Nepreryvnaia Nedelia

During the early 1920s, the Kremlin leadership consisted of representatives, old and young, with radical and extreme views. There was a shift in goals and the government sought to increase restrictions on the Church. The authorities rallied the people and began attacking Church property in order to sabotage any extent of faith the people had. Churches were picked apart and turned into nothing more than sheds and warehouses, “ancient churches converted into warehouses, and sacred objects melted down for their metals. Church bells were the object of special attention, since the state claimed the metal for the great industrialization project” (Geldern).

The government then proposed the idea of a continuous workweek, also known as Nepreryvnaia Nedelia (Nepreryvka). “Its basic premise was that while workers required days off, machines did not. . . The solution was to arrange work schedules so that on any given day, only a small fraction of an enterprise’s work force would not be on the job” (Siegelbaum 212). The work week would be as follows: four days of work, followed by one day of rest. As a result of this workweek, workers would not be able to practice Sunday’s as days of rest, and especially, other religious holidays as well. There would be only five days off per year, referred to as ‘revolutionary holiday celebrations.’

It wasn’t just factories that shifted to this workweek schedule, businesses including educational institutions, shops, laundry shops, clubs, etc. were expected to follow this schedule. It turned out to be ineffective. At first, workers had a very hard time adjusting to this tedious work schedule. And while the factory machines could theoretically run 24/7, they frequently broke down due to overuse and had malfunctions. Businesses also found that they were going through materials much faster and had more frequent shortages. Over the years, the nepreryvka proved ineffective. By the early 1930s, the nepreryvka was discontinued due to its lack of success.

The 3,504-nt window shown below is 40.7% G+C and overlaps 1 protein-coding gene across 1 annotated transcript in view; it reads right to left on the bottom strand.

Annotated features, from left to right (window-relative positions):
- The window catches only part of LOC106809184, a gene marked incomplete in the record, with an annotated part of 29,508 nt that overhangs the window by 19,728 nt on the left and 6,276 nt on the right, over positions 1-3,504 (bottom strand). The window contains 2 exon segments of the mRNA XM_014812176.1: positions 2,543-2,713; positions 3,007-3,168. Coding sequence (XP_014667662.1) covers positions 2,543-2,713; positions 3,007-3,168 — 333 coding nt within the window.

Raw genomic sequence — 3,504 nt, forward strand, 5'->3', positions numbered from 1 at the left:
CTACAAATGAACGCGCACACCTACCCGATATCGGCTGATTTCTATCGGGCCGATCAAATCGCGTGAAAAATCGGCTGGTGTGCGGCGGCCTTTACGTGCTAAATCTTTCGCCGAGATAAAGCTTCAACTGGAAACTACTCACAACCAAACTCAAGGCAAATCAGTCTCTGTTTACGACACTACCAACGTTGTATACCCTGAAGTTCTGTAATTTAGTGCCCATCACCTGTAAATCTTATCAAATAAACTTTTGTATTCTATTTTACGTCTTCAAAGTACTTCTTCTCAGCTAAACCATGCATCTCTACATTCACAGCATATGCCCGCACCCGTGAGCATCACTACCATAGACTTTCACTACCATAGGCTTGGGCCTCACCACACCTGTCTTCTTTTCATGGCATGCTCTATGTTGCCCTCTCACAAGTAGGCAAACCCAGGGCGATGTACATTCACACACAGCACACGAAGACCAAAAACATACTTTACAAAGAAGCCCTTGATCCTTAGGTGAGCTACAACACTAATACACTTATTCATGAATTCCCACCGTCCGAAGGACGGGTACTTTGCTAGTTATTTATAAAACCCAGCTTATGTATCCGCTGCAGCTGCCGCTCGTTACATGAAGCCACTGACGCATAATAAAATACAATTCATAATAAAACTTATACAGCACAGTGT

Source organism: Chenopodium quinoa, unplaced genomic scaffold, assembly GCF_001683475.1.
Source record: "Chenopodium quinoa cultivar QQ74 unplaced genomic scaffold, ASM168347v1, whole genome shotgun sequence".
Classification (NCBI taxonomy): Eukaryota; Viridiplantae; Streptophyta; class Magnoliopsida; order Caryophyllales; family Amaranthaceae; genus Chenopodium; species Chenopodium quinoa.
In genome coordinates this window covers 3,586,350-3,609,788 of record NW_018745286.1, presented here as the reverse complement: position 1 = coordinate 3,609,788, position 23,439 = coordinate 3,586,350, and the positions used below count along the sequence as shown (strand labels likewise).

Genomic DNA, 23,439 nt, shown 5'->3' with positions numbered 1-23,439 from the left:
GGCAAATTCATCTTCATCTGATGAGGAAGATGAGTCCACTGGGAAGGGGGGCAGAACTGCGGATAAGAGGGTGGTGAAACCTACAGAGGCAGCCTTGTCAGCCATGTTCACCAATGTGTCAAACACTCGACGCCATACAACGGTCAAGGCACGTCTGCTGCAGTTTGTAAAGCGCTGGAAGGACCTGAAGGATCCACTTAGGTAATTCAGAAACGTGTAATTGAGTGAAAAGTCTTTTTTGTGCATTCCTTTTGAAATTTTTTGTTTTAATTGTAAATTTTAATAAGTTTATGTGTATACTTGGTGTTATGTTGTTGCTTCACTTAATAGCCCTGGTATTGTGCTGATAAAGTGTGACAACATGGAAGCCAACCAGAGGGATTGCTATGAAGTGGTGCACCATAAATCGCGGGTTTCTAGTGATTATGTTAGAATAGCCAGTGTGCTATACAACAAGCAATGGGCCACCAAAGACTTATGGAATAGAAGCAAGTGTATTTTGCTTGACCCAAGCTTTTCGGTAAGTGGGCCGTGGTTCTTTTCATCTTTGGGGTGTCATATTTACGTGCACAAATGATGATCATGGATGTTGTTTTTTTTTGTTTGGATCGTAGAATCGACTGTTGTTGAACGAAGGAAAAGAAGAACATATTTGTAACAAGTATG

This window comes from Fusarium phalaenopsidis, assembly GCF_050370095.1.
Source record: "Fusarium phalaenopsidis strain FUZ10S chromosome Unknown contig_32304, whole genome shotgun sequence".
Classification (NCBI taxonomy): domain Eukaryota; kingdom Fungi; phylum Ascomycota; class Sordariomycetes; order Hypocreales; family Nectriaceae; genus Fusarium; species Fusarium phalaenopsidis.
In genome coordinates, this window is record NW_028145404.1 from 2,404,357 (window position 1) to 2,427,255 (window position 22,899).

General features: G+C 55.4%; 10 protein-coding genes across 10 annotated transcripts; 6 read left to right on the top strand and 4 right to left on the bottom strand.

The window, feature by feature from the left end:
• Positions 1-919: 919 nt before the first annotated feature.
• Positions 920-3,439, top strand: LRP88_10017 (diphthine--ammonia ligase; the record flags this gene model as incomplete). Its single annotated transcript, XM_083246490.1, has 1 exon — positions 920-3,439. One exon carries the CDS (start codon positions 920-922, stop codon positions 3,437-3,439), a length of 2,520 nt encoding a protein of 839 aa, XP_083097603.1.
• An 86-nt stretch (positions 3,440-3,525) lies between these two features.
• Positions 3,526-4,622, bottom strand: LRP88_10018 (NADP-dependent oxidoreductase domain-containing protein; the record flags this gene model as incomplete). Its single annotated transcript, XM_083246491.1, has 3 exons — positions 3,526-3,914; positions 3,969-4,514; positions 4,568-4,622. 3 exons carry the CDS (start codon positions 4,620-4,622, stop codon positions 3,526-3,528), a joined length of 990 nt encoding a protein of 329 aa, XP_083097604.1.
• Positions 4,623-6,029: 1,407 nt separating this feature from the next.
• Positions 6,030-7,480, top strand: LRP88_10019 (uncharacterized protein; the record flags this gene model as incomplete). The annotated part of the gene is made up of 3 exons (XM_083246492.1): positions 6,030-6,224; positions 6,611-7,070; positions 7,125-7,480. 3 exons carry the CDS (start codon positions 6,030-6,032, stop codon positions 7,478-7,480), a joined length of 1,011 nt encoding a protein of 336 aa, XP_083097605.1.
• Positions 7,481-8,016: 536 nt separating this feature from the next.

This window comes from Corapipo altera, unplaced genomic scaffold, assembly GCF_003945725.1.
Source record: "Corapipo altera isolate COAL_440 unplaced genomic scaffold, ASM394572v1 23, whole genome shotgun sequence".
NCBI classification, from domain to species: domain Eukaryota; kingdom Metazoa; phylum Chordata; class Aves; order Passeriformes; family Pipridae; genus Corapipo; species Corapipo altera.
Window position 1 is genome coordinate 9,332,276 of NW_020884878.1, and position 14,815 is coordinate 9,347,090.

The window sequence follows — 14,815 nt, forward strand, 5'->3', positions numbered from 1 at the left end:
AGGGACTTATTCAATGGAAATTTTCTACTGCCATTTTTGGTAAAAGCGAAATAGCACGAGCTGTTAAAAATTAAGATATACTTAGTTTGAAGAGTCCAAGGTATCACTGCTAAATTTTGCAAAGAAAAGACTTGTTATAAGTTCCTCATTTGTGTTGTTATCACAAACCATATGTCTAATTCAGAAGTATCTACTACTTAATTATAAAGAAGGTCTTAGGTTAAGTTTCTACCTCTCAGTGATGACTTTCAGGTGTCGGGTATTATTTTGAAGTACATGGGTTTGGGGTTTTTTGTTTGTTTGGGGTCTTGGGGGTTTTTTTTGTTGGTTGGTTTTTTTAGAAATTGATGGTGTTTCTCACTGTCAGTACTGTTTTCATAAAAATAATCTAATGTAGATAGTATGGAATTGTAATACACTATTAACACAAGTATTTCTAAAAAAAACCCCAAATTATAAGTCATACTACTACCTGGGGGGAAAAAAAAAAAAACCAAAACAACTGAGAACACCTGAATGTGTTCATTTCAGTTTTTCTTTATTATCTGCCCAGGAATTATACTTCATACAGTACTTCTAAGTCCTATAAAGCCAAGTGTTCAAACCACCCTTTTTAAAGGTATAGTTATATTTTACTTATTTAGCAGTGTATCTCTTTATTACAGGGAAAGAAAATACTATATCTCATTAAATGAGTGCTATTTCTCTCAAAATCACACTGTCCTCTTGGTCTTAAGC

Russian Factory, early 1900s (https://s-media-cache-ak0.pinimg.com/564x/fc/32/ce/fc32ce19e2d926d4194309f121a9eb25.jpg)

Sources:

“Churches Closed,” James von Geldern (http://soviethistory.msu.edu/1929-2/churches-closed/)

Soviet State and Society Between Revolutions, 1918-1929, Lewis H. Siegelbaum (https://books.google.com/books?id=kog_NaF7J1YC&pg=PA212&lpg=PA212&dq=nepreryvnaia+nedelia+1929&source=bl&ots=_XIDe6elwd&sig=_b5Je_rqVewM5_pCC4dN5Wn08e8&hl=en&sa=X&ved=0ahUKEwiVxvPTq_jKAhXKaz4KHV-mD98Q6AEIHDAA#v=onepage&q=nepreryvnaia%20nedelia&f=false)

2 thoughts on “Nepreryvnaia Nedelia

  1. The Nepreryvka seems like such a diabolical assault both on the traditional organization of the week around Sunday and on the problems of productivity. I can sure understand why people hated it so much! Nice research here – and it’s very cool that you’re citing the source of your images in the captions.

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